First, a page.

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    Background Despite the high prevalence of adenomyosis in hysterectomy specimens of endometrial carcinoma (EC) patients, the relationship between adenomyosis and EC prognosis appears unclear. Objective To assess the prognostic value of coexistent adenomyosis in patients with EC. Methods A systematic review and meta-analysis was performed by searching six electronic databases for studies reporting data on prognosis of EC patients with and without coexistent adenomyosis. Studies with patient selection based on prognostic factors were excluded. Pooled univariate hazard ratio (HR) analyses for overall survival (OS) and disease-free survival (DRF) were performed, using EC patients without adenomyosis as a control group. For DFS, pooled multivariate HR analysis was also evaluable. Results Three studies of 2505 EC patients (553 with and 1952 without adenomyosis) were included. Compared with EC patients without adenomyosis, EC patients with coexistent adenomyosis showed a pooled HR of 0.533 (CI 95%, 0.329-0.864) for OS at univariate analysis; 0.536 (CI 95%, 0.334-0.859) for DFS at univariate analysis; and 0.875 (CI 95%, 0.331-2.315) for DFS at multivariate analysis. Conclusion In EC patients with coexistent adenomyosis, the risk of death is halved compared with EC patients without adenomyosis. However, the independence of this association needs to be verified in future studies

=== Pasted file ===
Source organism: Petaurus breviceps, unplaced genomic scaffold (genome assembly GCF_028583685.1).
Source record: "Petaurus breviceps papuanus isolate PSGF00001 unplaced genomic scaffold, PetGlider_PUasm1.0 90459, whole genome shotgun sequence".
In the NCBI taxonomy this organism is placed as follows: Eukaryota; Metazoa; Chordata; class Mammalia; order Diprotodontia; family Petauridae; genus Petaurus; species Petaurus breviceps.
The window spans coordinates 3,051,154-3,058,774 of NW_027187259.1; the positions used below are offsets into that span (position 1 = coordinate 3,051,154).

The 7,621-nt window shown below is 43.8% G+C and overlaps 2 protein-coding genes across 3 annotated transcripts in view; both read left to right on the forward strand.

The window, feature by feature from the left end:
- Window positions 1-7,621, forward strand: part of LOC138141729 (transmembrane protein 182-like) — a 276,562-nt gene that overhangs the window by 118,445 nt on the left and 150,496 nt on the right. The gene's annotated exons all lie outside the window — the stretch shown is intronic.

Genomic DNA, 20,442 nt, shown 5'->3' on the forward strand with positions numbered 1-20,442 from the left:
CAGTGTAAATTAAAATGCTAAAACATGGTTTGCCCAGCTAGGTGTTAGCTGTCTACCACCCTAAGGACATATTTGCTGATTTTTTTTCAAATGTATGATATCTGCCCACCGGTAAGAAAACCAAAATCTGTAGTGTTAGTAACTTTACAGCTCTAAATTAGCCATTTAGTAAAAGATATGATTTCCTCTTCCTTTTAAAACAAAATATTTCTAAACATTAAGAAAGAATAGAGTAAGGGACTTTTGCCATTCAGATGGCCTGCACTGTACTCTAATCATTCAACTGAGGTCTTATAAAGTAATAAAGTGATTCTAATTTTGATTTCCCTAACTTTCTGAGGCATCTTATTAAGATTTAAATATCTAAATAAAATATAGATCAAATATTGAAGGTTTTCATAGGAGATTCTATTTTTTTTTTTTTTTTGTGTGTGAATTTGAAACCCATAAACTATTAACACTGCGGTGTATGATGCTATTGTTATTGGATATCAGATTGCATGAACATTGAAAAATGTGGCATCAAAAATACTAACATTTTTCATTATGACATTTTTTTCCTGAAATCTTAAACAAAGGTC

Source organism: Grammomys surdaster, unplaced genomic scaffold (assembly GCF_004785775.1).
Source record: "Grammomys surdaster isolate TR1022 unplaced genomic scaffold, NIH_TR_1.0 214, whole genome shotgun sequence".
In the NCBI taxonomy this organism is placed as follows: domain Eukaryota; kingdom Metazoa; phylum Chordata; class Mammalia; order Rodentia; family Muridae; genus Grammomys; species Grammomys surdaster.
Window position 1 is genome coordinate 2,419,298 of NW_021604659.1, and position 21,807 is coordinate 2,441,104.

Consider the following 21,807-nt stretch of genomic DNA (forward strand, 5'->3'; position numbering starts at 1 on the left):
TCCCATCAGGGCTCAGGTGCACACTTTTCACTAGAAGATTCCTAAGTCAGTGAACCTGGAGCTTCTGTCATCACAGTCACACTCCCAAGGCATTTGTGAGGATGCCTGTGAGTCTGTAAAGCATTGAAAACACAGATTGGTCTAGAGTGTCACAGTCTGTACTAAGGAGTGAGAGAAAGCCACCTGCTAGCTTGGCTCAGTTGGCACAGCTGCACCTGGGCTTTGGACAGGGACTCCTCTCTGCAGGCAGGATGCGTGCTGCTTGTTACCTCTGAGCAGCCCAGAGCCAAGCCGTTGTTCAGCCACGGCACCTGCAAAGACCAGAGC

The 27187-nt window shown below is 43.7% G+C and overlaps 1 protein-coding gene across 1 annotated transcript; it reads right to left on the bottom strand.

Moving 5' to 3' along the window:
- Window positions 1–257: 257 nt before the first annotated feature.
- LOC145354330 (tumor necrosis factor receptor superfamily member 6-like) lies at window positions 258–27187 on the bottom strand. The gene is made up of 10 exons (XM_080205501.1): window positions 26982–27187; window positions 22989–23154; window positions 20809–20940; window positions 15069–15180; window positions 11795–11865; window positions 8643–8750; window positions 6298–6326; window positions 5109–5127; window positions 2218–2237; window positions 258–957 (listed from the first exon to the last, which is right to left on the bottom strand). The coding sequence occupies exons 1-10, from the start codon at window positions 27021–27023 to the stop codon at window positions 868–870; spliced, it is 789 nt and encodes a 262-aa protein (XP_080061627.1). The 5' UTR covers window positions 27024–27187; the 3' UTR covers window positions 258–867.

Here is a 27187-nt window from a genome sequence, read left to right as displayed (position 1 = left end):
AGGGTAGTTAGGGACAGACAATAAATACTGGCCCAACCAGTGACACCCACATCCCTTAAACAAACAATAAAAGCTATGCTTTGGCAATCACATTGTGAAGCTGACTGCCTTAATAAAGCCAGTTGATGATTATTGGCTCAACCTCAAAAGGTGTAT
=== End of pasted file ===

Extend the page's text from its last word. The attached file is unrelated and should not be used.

The Vulvar Immunohistochemical Panel (VIP) Project:Molecular Profiles of Vulvar Squamous Cell Carcinoma